Burlington Northern & Santa Fe Railway Co. v. White

PETITIONER: Burlington Northern and Santa Fe Railway Company
RESPONDENT: Sheila White
LOCATION: United States Court of Appeals for the Fifth Circuit

DOCKET NO.: 05-259
DECIDED BY: Roberts Court (2006-2009)
LOWER COURT: United States Court of Appeals for the Sixth Circuit

CITATION: 548 US 53 (2006)
GRANTED: Dec 05, 2005
ARGUED: Apr 17, 2006
DECIDED: Jun 22, 2006

ADVOCATES:
Carter G. Phillips - argued the cause for Petitioner
Donald A. Donati - argued the cause for Respondent
Gregory G. Garre - argued the cause for Petitioner, on behalf of Untied States, as amicus curiae

Facts of the case

Sheila White was the only woman working in the Maintenance of Way Department of the Burlington Northern Santa Fe Railroad's Tennessee Yard. After she complained of harassment by her supervisor, White was moved from duties as a forklift operator to less desirable duties as a track laborer, though her job classification remained the same. She was also suspended for 37 days without pay, but was eventually reinstated and given full back pay.

White filed suit in federal court, where a jury rejected her claims of sex discrimination but awarded her damages of $43,000 after finding that she had been retaliated against for her complaints, in violation of Title VII of the Civil Rights Act of 1964. On appeal, Burlington Northern argued that White had not suffered "adverse employment action," and therefore could not bring the suit, because she had not been fired, demoted, denied a promotion, or denied wages. The Sixth Circuit Court of Appeals disagreed, finding that the suspension without pay - even if back pay was eventually awarded - was an "adverse employment action," as was the change of responsibilities within the same job category.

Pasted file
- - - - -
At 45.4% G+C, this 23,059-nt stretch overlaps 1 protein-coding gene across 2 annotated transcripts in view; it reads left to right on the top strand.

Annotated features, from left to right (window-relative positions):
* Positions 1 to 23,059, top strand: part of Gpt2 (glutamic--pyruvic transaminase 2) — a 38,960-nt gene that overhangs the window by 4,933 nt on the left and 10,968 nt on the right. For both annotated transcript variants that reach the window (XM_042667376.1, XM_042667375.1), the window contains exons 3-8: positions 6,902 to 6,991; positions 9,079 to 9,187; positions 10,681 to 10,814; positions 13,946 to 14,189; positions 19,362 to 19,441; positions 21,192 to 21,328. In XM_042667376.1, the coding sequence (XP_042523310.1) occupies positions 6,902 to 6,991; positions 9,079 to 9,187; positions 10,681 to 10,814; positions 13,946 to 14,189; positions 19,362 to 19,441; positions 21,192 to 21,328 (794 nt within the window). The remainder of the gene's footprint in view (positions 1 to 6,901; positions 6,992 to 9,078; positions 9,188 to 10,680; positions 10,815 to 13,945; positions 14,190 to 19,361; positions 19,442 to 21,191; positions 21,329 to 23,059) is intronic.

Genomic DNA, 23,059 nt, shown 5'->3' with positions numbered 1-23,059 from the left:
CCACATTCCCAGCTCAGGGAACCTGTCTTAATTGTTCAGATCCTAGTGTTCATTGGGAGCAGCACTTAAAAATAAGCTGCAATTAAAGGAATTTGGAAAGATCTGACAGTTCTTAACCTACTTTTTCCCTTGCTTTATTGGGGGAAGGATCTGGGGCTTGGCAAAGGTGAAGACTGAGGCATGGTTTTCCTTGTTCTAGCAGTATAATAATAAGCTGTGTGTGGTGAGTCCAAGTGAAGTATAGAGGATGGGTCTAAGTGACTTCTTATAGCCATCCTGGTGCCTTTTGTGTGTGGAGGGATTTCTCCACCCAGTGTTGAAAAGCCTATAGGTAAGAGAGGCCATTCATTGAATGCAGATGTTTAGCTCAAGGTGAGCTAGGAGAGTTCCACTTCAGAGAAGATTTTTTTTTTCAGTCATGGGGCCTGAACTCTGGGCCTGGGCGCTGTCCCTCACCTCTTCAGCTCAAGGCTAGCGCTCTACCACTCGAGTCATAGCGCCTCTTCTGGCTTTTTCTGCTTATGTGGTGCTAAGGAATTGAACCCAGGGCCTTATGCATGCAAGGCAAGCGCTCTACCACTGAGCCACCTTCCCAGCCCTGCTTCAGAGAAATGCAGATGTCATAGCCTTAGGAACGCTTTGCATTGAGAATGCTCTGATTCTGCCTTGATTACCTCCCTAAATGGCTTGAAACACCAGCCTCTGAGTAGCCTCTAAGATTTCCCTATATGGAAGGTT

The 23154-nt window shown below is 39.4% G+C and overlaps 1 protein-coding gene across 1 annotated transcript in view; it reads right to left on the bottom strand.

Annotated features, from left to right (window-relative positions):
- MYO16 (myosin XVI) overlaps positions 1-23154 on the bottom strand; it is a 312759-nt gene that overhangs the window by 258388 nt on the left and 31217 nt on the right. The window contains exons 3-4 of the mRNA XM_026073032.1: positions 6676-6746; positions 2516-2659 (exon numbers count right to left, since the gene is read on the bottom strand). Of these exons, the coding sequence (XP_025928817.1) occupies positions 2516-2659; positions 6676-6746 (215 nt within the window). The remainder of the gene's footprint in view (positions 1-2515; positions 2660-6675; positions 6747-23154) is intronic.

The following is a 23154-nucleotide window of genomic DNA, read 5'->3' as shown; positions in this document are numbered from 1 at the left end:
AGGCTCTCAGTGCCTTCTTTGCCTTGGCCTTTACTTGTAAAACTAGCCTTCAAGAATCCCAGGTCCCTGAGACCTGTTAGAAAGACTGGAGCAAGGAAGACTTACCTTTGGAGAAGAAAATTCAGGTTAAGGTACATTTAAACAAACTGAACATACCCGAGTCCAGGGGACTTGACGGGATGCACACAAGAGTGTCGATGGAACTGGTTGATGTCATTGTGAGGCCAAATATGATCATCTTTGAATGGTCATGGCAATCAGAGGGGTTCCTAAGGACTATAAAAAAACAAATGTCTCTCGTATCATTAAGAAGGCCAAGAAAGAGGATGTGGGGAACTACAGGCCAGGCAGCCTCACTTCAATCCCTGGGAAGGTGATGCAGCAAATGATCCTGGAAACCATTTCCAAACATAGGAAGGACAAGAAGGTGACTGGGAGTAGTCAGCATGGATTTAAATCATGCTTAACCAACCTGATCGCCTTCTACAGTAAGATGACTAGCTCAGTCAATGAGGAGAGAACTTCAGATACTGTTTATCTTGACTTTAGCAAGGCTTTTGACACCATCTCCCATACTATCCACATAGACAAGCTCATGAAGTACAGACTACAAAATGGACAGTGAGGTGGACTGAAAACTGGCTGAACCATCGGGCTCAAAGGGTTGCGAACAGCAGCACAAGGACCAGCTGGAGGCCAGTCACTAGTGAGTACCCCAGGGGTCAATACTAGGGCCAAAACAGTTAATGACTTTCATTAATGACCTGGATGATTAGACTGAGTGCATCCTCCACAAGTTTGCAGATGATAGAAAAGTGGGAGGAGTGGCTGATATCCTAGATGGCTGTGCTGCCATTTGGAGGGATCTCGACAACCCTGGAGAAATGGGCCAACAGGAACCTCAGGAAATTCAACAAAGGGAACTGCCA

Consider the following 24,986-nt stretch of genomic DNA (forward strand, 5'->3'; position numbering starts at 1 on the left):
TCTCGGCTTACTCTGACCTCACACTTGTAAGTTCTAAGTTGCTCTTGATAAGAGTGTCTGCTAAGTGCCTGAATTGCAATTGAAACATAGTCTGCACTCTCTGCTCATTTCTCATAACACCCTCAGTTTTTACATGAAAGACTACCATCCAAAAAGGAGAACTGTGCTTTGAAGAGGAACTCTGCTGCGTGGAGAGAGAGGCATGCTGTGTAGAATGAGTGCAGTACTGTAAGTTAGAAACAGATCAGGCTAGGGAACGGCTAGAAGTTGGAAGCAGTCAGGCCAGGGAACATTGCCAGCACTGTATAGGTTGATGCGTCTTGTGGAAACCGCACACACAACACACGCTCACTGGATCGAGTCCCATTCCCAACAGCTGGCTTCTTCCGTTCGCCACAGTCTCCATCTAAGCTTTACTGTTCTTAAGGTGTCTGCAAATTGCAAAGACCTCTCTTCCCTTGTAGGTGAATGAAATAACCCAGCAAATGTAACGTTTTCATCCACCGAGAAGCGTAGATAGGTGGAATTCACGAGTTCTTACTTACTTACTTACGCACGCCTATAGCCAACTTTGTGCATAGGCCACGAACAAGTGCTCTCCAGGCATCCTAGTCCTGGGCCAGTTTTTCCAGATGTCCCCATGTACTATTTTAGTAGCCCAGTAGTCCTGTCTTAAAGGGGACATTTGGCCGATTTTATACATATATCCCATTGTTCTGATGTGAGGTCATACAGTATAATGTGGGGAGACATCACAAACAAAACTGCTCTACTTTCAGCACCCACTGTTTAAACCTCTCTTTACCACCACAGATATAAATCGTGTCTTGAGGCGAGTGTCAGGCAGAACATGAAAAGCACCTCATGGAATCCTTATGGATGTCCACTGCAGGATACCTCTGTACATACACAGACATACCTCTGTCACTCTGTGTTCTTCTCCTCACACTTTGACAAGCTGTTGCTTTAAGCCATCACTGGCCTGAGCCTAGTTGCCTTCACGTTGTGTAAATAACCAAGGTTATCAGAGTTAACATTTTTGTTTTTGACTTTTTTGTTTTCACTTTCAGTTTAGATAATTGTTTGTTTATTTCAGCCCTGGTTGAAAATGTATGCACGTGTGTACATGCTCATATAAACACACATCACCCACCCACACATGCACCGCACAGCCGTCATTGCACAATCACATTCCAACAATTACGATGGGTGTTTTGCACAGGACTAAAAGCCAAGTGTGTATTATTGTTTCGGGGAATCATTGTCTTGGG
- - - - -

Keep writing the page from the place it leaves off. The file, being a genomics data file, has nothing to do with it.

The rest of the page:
Question

Did Sheila White suffer retaliatory discrimination for which her employer may be held liable under Title VII of the Civil Rights Act of 1964?

Media for Burlington Northern & Santa Fe Railway Co. v. White

Audio Transcription for Oral Argument - April 17, 2006 in Burlington Northern & Santa Fe Railway Co. v. White

Audio Transcription for Opinion Announcement - June 22, 2006 in Burlington Northern & Santa Fe Railway Co. v. White

John G. Roberts, Jr.:

Justice Breyer has the opinion in 05-259, Burlington Northern and Santa Fe Railway versus White.